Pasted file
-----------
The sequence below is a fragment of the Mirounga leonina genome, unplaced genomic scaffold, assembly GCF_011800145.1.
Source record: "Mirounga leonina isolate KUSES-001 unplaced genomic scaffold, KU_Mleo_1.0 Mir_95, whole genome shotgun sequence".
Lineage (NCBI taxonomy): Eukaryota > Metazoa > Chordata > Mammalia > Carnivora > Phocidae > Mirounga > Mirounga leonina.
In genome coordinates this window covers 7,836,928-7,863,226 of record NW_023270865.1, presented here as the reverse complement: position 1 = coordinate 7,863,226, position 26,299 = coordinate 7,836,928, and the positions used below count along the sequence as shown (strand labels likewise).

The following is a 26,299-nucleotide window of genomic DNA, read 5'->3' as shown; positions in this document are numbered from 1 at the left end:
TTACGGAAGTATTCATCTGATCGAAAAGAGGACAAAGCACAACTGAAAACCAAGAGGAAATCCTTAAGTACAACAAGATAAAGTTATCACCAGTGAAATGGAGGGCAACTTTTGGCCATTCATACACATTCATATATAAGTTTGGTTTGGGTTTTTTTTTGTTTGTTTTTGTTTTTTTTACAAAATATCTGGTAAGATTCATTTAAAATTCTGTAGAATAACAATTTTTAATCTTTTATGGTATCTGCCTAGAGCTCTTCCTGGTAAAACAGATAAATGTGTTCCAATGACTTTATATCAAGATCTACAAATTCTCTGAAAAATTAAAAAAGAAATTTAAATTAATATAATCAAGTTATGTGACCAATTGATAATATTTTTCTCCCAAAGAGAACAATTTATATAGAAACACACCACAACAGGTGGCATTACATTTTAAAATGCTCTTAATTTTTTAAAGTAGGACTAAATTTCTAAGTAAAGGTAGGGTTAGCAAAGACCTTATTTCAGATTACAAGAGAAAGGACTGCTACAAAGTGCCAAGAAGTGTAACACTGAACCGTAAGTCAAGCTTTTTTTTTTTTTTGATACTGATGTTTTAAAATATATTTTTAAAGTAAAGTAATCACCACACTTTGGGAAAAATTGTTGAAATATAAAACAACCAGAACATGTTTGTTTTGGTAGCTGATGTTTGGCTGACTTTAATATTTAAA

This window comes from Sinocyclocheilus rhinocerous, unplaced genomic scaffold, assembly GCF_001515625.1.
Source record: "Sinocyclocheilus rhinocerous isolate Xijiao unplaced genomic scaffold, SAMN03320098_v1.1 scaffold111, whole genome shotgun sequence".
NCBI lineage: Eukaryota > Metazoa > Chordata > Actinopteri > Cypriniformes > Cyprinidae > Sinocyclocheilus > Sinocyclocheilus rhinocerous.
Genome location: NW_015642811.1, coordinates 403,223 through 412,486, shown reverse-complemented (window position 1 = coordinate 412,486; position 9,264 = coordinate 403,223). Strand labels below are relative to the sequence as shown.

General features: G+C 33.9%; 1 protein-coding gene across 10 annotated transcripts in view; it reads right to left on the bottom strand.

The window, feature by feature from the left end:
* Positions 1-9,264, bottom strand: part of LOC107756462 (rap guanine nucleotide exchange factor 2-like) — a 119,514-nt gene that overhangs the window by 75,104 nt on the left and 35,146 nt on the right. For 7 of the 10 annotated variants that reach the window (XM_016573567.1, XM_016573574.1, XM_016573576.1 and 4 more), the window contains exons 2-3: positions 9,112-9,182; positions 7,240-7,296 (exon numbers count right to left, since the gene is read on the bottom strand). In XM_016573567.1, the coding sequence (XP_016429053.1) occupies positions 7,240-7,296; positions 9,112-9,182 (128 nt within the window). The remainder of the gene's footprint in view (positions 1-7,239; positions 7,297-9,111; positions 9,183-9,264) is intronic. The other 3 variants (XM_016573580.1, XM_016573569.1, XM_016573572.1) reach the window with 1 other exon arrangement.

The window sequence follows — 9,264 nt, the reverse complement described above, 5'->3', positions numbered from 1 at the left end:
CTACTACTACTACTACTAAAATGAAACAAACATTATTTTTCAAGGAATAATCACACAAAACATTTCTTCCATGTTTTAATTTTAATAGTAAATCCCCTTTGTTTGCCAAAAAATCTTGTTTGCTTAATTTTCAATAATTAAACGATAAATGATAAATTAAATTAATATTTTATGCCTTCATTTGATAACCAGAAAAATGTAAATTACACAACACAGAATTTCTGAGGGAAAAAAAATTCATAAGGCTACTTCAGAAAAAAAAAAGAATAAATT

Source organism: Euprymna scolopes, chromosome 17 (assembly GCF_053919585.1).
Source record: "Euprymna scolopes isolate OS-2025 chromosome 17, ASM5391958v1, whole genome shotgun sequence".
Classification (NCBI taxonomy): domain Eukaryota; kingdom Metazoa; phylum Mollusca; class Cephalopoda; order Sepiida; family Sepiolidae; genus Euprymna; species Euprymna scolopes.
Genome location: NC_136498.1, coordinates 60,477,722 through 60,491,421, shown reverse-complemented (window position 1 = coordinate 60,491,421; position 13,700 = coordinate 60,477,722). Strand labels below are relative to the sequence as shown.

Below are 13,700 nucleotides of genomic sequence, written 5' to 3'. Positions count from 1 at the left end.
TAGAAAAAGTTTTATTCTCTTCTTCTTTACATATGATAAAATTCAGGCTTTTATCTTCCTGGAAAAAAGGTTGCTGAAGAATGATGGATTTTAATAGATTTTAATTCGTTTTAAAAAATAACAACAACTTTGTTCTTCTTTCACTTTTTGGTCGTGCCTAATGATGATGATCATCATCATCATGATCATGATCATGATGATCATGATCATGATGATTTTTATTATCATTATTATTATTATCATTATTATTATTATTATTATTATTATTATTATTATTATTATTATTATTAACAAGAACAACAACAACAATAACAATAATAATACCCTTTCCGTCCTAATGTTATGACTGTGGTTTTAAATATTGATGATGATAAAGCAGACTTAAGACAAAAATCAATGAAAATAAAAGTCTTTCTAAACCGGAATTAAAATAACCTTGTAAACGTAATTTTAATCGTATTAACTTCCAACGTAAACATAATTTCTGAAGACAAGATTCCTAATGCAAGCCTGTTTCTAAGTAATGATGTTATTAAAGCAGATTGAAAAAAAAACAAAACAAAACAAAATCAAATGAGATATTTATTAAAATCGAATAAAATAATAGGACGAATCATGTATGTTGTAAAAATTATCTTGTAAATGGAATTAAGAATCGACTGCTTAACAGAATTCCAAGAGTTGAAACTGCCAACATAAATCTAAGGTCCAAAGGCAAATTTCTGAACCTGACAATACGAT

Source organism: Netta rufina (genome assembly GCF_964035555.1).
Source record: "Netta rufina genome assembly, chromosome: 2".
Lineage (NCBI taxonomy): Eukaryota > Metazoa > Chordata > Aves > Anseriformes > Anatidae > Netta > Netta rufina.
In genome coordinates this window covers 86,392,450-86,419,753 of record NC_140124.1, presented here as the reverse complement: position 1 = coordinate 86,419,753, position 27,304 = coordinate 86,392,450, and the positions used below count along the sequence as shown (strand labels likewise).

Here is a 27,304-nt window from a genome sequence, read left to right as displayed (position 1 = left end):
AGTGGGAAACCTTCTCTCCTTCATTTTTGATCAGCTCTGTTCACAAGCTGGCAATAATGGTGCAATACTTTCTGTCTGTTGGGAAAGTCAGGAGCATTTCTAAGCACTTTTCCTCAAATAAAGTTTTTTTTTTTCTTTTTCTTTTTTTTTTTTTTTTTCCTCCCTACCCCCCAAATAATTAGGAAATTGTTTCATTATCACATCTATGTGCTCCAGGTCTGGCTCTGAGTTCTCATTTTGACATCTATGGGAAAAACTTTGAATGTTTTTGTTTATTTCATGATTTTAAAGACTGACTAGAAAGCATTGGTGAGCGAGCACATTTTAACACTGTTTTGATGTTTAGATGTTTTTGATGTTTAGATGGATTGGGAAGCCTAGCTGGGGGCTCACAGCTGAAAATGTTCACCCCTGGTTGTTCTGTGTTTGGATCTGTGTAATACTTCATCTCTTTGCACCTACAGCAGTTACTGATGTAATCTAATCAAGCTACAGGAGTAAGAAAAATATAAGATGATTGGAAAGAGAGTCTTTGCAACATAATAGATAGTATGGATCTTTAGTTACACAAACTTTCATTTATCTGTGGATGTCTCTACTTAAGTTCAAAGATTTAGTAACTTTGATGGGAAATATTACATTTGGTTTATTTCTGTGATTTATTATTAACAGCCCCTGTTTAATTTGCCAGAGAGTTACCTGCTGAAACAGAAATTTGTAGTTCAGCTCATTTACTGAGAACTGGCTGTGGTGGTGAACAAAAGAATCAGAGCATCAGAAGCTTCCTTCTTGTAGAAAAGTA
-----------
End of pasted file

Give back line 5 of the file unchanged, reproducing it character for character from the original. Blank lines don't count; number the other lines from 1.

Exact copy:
The following is a 26,299-nucleotide window of genomic DNA, read 5'->3' as shown; positions in this document are numbered from 1 at the left end: